Are you eating too much junk food? | Blackmores

Are you eating too much junk food?

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A new report just released shows that Aussies are missing the mark when it comes to the Australian Dietary Guidelines.

The Australian Institute of Health and Welfare (AIHW) has released a report today on Australian’s diet across different stages of life – and the results? We have some work to do.

The 5 food groups

The Australian Dietary Guidelines encourage people to consume the right types and amounts of food to support their energy and nutrient needs, consisting of a variety of foods from the 5 food groups:
  • Vegetables
  • Fruit
  • Grains
  • Lean meat and alternatives
  • Dairy products and alternatives
The guidelines also recommend that we limit intake of foods containing saturated fat, added salt, added sugars and alcohol.

The report shows that across all stages of life, Australians generally do not eat enough food from the 5 food groups.

"For example, very few of us eat enough vegetables. This is at its worst among children aged 2–18, 99% of whom do not eat enough vegetables," said AIHW spokesperson Claire Sparke. Similar results were seen for the other food groups. 

When looking at the average daily intake of foods for different age groups, only children aged 2–8 meet the fruit recommendations. For grains, only males aged 4–11, females aged 9–11 and females aged 71 and over meet the recommendations. Toddlers aged 2–3 are the only group to meet the dairy recommendations.

A junk food diet

In addition to missing the mark on the 5 food groups, our diet consists of more than the recommended amount of discretionary foods- in other words, we’re eating too much junk food.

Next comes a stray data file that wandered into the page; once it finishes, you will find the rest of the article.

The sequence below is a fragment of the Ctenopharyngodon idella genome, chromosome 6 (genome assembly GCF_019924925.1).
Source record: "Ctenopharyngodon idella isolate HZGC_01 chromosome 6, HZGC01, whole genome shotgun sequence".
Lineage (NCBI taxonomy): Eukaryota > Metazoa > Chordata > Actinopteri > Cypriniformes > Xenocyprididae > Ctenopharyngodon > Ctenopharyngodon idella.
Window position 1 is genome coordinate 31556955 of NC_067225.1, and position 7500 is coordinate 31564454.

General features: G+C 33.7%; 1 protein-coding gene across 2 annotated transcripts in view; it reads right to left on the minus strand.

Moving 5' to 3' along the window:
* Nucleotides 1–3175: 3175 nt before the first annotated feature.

“We are also consuming too much added sugars, saturated fat and sodium (salt), which is probably because about one-third of Australians’ energy intake comes from discretionary food” says Sparke, 

Discretionary foods are foods and drinks that are not necessary to provide the nutrients we need and include items such as cakes, biscuits, confectionary, pastries, potato chips, soft drinks and alcoholic drinks.

‘The level of discretionary foods consumed is even higher for teenagers, making up more than 40% of their daily energy intake,’ Ms Sparke said.

For children, cakes, muffins, sweet biscuits, chips and ice cream are some of the leading contributors to their intake of discretionary food. For adults aged 51–70, alcoholic drinks account for more than one-fifth of discretionary food intake.

“In the teenage years, when discretionary food intake peaks, it is concerning that the data also shows a decline in physical activity at the same time. Physical activity levels are lower among teenagers—both girls and boys—than any other age group”. 

It’s not all bad news

Despite these concerning findings, the report does have some good news.
Says Sparke, “We’re generally getting enough of the nutrients we need in our diets; however, iron and calcium intakes for girls and women in some age groups do need to improve,”.

“Since 1995, we’ve also seen a general decrease in the contribution of added sugars and fat to our energy intake, as well as a fall in how much discretionary food we’re eating.”

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How to make healthy eating easy

Making a continuing commitment to healthy eating isn’t supposed to be hard work. It’s all about moderation. 

Give yourself permission to have treats occasionally - just don’t let occasionally become every meal of every day. 

If you do have one or two days of unhealthy eating, don’t feel guilty - just shrug it off and start the next day with a renewed commitment to your healthy eating plan.

How to get started

Start by making small changes every day: This might be as simple as swapping the biscuits part of your afternoon tea and bickie with a whole food packed protein ball, or eating a handful of almonds and cashews instead of potato chips

Become a meal planner: Commit to a weekly meal plan and grocery list. When you go food shopping buy only what’s on your list and skip the chips, chocolate and snack aisle

Make 5 serves of veg and 2 serves of fruit simple: Easy ways to get lots of fruits and vegetables include smoothies, salads, soups and adding salads to wraps and sandwiches. 

Healthy eating is a team sport:  Enlist your friends, family and workmates to commit to healthier eating. Get the kids involved in cooking healthy meals to set them up with good habits for live.

How will you make your meals healthier? Tell us in the comments section below.